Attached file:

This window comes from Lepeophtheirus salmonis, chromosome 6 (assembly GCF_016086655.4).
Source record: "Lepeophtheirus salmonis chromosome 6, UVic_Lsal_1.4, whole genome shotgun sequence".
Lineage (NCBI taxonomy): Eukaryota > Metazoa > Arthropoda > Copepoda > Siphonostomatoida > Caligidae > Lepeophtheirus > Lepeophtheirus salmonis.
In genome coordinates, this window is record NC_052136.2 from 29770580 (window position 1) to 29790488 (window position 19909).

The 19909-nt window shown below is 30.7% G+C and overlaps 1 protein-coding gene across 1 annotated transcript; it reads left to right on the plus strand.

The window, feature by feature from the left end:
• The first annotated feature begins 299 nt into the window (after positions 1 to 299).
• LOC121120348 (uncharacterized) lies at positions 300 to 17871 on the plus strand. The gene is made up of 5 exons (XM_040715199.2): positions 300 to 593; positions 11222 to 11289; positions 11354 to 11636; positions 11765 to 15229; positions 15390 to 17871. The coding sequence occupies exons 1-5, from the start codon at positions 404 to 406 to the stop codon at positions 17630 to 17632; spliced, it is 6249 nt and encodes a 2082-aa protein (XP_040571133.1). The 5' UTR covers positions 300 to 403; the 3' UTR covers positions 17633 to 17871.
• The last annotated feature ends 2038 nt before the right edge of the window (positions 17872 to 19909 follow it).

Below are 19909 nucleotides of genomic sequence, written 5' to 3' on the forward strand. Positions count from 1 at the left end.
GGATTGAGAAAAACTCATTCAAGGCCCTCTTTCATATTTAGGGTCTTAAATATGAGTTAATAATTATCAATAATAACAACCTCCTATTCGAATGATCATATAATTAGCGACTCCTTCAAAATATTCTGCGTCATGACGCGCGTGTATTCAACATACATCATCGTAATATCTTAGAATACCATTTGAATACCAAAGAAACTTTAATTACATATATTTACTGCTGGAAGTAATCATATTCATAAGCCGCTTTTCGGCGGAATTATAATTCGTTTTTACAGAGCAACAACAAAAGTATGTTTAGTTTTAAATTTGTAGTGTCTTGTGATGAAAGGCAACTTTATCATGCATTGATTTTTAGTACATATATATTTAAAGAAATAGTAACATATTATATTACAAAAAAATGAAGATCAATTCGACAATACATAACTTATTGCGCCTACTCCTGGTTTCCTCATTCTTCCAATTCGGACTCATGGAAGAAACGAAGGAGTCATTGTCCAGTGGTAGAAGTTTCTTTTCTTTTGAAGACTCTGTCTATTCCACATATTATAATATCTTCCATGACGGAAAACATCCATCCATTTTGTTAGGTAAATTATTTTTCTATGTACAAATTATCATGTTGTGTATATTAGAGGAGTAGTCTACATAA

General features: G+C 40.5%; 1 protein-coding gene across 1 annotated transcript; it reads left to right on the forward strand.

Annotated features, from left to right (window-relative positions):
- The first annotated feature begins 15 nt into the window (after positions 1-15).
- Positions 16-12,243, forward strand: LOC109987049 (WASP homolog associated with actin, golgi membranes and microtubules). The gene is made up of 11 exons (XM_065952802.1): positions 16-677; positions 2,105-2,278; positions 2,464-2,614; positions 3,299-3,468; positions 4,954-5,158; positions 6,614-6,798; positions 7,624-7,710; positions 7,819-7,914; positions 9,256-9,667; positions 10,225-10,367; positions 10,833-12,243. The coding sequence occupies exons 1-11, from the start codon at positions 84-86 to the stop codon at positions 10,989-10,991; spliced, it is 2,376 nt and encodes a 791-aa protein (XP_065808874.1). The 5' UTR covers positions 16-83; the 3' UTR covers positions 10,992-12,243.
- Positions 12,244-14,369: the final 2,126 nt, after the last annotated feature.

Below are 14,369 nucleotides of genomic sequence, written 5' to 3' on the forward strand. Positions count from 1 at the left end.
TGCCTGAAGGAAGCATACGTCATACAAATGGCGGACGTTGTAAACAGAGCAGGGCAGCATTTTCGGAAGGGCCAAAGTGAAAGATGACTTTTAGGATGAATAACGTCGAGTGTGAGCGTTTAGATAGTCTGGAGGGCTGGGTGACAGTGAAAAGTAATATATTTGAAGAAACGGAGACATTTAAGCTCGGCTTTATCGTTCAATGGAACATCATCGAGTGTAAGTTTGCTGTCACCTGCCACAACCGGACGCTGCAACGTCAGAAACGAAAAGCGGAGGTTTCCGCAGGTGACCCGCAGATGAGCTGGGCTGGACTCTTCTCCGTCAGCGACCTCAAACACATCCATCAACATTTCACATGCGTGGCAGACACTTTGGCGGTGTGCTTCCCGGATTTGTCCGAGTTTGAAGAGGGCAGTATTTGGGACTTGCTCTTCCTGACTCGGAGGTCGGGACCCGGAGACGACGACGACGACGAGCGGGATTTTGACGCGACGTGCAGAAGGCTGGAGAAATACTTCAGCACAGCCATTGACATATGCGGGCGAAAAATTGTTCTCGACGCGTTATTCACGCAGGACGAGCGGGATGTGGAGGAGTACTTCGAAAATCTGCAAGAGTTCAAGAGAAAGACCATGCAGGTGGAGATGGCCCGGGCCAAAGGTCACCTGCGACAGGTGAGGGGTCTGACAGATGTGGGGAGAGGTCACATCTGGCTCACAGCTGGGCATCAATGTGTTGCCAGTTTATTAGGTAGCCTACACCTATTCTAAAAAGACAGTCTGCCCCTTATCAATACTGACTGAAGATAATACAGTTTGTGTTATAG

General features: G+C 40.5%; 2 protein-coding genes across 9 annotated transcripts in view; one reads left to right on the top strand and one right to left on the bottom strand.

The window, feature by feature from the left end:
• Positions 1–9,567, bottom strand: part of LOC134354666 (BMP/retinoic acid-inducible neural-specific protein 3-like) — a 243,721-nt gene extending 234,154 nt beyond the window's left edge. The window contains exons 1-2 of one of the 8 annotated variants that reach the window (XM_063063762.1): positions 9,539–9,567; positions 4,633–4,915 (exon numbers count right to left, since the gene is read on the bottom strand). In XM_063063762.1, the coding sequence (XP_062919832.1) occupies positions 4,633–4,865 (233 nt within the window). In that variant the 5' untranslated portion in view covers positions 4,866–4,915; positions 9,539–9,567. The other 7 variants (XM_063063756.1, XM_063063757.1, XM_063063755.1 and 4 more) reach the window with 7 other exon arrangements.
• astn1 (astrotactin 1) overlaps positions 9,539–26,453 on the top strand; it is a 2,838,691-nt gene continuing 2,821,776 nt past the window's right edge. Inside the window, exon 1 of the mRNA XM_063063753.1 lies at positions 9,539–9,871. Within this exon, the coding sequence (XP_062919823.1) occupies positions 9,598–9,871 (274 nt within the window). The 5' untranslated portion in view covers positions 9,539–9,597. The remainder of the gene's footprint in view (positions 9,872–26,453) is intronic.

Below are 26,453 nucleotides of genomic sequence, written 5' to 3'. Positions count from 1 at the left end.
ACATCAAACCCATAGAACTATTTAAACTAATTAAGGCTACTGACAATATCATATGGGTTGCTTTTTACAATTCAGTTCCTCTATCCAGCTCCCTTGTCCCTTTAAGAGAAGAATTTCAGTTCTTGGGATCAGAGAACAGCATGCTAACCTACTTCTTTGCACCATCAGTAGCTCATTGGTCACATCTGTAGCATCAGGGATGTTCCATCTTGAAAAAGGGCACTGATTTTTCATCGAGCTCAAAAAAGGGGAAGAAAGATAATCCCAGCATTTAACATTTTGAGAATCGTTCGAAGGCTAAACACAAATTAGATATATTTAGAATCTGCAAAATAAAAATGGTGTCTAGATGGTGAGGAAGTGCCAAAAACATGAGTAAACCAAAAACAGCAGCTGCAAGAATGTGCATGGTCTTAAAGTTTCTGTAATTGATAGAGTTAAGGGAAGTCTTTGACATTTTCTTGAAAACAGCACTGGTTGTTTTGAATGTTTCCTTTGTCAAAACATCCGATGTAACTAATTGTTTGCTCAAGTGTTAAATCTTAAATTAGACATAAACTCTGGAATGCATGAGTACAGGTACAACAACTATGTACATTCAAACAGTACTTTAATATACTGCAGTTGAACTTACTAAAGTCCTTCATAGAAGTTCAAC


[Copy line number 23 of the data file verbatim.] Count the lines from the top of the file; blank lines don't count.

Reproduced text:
Below are 26,453 nucleotides of genomic sequence, written 5' to 3'. Positions count from 1 at the left end.